Today, Drew and Michael are discussing Batman 50, originally released March 23rd, 2016.
Drew: The owner of my old LCS, Paul, was not a Batman fan. In his mind, a billionaire using his resources to “punch bad guys” was so misguided as to be immoral. Couldn’t Bruce Wayne do more good resolving the root causes of crime by building mixed-income housing or running programs for at-risk youth? Admittedly, Batman’s “punch bad guys” solution to crime lacks nuance, and seems increasingly outmoded the more we understand what causes crime in the first place. Unfortunately, it’s kind of key to Batman’s appeal — he can be a philanthropist on the side, sure, but nobody wants to read a comic where a guy dressed like a bat subsidizes grocery stores in low-income neighborhoods. To writer Scott Snyder’s credit, he started his run on Batman by having Bruce turn his attention to exactly that type of socioeconomic solution, a goal that forces within Gotham actively worked against. It was a smart move, but the fact that the Court of Owls would allow Bruce to be Batman, but drew the line at him rearranging the economic structure of Gotham speaks to just how ineffectual Batman is at affecting systemic change. With Batman 50, Snyder offers a more compelling justification for Batman — one that just might be the definitive answer to Paul’s criticisms. Continue reading →
Today, Spencer and Michael are discussing Robin: Son of Batman 9, originally released February 17th, 2016.
Spencer: Up until yesterday, I didn’t know that Robin: Son of Batman 9 was Patrick Gleason’s final issue as writer and penciller on the title. With the suddenness of the news — and the circumstances surrounding Gleason’s departure still unknown — it’s hard to tell whether this issue was meant to serve as the finale to his run, or was originally planned as the beginning of something more. Either way, it highlights Gleason’s greatest strengths as a creator, but a few of his more notable weaknesses as well. Continue reading →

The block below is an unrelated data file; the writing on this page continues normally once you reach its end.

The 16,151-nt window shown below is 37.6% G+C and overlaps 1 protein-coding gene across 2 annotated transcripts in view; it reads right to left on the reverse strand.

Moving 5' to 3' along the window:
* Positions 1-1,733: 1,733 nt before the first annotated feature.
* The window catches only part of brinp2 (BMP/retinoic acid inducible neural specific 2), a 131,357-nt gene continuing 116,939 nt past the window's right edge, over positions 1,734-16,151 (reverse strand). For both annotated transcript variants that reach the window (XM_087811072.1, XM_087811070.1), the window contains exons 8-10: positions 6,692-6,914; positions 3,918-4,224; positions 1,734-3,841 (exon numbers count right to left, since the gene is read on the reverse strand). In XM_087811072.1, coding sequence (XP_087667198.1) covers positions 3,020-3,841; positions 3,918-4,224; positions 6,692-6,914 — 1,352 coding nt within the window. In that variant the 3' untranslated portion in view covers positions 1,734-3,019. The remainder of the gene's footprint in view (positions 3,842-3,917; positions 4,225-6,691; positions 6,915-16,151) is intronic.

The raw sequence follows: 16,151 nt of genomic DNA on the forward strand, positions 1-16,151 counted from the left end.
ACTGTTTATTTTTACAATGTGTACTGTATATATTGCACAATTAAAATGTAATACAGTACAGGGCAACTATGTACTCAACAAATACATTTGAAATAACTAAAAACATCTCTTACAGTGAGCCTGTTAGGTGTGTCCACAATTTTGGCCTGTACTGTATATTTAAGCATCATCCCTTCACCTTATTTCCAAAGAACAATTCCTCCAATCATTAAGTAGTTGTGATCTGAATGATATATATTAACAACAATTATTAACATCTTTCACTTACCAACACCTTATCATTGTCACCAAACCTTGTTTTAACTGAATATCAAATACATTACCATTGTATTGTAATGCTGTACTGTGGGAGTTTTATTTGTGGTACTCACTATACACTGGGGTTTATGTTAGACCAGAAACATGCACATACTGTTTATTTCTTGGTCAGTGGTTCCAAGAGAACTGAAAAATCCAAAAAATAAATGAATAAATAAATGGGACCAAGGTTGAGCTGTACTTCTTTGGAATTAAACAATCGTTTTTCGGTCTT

Today, Spencer and Michael are discussing Batman 49, originally released February 10th, 2016.
Spencer: One of the concepts that’s made Batman such a popular hero for the past 75 years is the idea that anybody could become Batman. None of us are alien refugees or Amazon princesses, none of us can expect to be struck by Speed Force lightning or bitten by a radioactive spider (and survive, at least), but with the right training, resources, and determination, anyone could become Batman; and sure, most of us don’t have access to the seemingly unlimited wealth, technology, or training Bruce Wayne had, but they’re at least goals that someone living in our real world could feasibly aspire to achieve. In Batman 49, though, Scott Snyder and Yanick Paquette make all those qualifications — and, indeed, the very possibility of anyone besides Bruce Wayne ever truly becoming Batman — moot. Being Batman is about more than gear or training or money. Becoming Batman requires great, tragic sacrifice; it involves dying, whether figuratively or literally. Continue reading →
Today, Drew and Patrick are discussing Batman 48 originally released January 20th, 2016.
Drew: There’s a concept in biology of “synapomorphy” which is, essentially, a trait that’s unique to one biological group (which can then be used to distinguish that group from all others). Milk production would be a synapomorphy of mammals, for example. What’s interesting is that these synapomorphies can pile up such that a given biological group might have many distinguishing characteristics — to expand on our mammal example, hair, inner ear bones, and a unique type of teeth are all synapomorphies. Each of these traits developed separately, but all have come to define mammals as a whole.